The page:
1. Technique has a lot do with that… Since changing to a mid-foot strike a few years ago, my running-related pain is mostly gone. Like a lot (maybe most) runners, I previously ran using a heel-strike, which is like a modified form of walking. It’s why most running shoes have a wide heel area with plenty of cushioning.

      With a mid-foot strike, I land on the widest part of the foot, which distributes the force of impact better. Also, muscles absorb more of the impact force (like a rubber band), not the joints. Think about running bare-foot in loose sand; that’s a mid-foot strike.

      It took about one year to fully transition, and run efficiently. Calf muscles take more strain. A good place to start is when running uphill. The only time I still do a heel-strike is when it’s a steep downhill.

      I now use a more “minimalist” shoe, which is flatter and lighter (better suited for a mid-foot strike). Another significant benefit is that my running speed (pace) and cadence (steps per minute) have improved noticeably.

      1. The opposite approach is massive cushioning popularized by Hoka. Some runners I know swear by them and some don’t like them. Some say that it has really solved their injury problems but they look like clown shoes. I would give them a try if they ever came out with 4EEE shoes. A lot of runners don’t do much or any core strength work as it’s all about getting in the miles and that can contribute to injuries.

        1. Moving from rather excellent Mizuno Wave Runners for years to Adidas Boost made so much improvement, I can hardly describe it. I tell every runner I meet who complains of leg injuries or pain: Try a pair of Adidas Boost running shoes.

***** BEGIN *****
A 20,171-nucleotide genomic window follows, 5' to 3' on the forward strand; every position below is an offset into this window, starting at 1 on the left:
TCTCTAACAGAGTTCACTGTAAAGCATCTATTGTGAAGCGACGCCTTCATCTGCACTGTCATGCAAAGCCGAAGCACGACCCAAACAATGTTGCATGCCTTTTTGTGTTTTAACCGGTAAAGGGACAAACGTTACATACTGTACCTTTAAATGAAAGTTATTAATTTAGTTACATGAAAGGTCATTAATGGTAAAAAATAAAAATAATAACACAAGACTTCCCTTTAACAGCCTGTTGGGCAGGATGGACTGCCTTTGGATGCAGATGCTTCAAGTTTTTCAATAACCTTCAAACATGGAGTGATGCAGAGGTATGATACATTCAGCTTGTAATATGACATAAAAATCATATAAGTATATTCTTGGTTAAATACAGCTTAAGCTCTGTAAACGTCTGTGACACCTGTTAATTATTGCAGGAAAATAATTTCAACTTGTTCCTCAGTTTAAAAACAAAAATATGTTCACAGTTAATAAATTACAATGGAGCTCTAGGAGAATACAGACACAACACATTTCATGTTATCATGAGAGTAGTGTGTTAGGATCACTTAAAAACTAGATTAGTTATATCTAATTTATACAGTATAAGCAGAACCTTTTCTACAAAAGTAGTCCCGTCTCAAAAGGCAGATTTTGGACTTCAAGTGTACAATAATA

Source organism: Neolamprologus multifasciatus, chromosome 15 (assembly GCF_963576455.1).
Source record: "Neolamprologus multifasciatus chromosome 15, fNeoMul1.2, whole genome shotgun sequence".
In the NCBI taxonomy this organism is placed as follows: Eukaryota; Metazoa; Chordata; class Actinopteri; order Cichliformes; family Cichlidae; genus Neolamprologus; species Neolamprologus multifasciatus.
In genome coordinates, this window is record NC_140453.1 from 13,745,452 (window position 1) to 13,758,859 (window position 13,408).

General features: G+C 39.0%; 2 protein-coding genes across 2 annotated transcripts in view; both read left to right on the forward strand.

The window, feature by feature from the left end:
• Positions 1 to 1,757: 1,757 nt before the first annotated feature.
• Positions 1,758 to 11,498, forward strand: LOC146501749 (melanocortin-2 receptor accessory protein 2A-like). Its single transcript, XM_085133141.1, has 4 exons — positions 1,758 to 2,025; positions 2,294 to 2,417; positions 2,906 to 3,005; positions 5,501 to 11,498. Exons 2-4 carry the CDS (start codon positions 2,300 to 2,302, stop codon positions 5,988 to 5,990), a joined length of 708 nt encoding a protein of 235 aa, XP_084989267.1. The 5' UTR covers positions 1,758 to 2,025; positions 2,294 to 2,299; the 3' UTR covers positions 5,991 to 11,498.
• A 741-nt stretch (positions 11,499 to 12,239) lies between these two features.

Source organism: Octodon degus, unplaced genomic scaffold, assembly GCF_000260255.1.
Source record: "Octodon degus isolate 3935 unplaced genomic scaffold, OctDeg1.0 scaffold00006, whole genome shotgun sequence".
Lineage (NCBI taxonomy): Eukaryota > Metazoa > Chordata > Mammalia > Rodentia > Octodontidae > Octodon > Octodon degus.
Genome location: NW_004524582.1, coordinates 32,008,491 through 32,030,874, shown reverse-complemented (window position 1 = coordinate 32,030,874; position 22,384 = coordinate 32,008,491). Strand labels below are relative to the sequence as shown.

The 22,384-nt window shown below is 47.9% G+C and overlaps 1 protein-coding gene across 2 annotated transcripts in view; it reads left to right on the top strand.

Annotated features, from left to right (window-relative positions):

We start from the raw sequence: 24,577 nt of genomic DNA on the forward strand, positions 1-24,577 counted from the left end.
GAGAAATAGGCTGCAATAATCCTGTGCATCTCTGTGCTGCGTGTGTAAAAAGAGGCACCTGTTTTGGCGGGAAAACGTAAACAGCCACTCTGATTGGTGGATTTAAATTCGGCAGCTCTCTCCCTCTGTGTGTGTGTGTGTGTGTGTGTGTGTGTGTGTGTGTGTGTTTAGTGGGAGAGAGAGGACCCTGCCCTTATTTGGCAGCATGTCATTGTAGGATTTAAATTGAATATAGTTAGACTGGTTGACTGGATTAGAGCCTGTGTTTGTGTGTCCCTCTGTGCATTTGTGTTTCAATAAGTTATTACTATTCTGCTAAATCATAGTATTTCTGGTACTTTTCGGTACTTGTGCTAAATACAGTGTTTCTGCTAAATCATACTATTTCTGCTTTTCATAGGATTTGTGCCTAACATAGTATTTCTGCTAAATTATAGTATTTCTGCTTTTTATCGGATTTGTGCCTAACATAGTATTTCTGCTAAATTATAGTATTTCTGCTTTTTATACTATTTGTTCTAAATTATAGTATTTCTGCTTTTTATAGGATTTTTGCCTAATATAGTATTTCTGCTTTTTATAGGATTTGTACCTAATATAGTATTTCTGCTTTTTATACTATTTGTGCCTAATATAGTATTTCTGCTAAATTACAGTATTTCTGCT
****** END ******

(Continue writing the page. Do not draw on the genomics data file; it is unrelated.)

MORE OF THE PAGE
1. It’s an impressive line. It looks like they beefed up the cushioning and reduced the drop to accommodate mid-foot strikers. I have only used New Balance shoes because they come in 4E. Haven’t worn anything else in ages and waiting for more shoe companies to make more wide shoes but most vendors ignore this market. Adidas and Nike run narrow in my experience.

      2. Shoes are critical. I went to a dedicated running shop that did a full measurement on my feet and had me try on several shoes. They watched me run up and down the street to see how I ran. We settled on Adidas shoes.
        The reason I went to the shop was that I was having issues with several pairs of shoes whilst training for a marathon. I seriously doubted I would be able to complete the race without blisters or injury.
        I got the new shoes a week before the race. It was a bit a risk but the other shoes were giving me such grief so I decided to run in them.
        For the first time ever I had no reaction to the distance and since then have used the same model for over 10 years. Not one blister since and injuries minimal.

    2. I am 58 years old and run ultra marathons typically 50 mi to 100 or 120 mile distances. My back, knees and feet are fine. I am a mid striker as well. Soo, I am not sure all that applies. I agree if I ran roads I would likely have issues. I stick solely to the trails.

  3. Nicely done video but there are problems, at least from a runner’s perspective. They said that you could record your distance but they showed a cyclist at that moment. They showed two female runners without much clothing and I didn’t see anyplace with phones (armband is usual). They might have been using a Nike footpod to measure distance but that’s relatively inaccurate because your stride isn’t consistent.

    I would still stick with my Garmin Forerunner – it can track more motions (with the chest strap), and can give you your exact route with elevation, heartrate and mileage. You can upload to the cloud to share your route and results or keep it private and you don’t have to carry a phone with you.

    The regular GPS running watches are fairly heavy because GPS uses a lot of power – I don’t think that weight is really a factor. If you participate in races with a lot of people, you’ll see and hear them setting their GPS Watches at the start of the race so that they can see their progress through the race compared with the distance markers.

    The Forerunner has a few additional sensors on the chest strap so that it can track your movement information, upload it and then analyze your stride and make recommendations.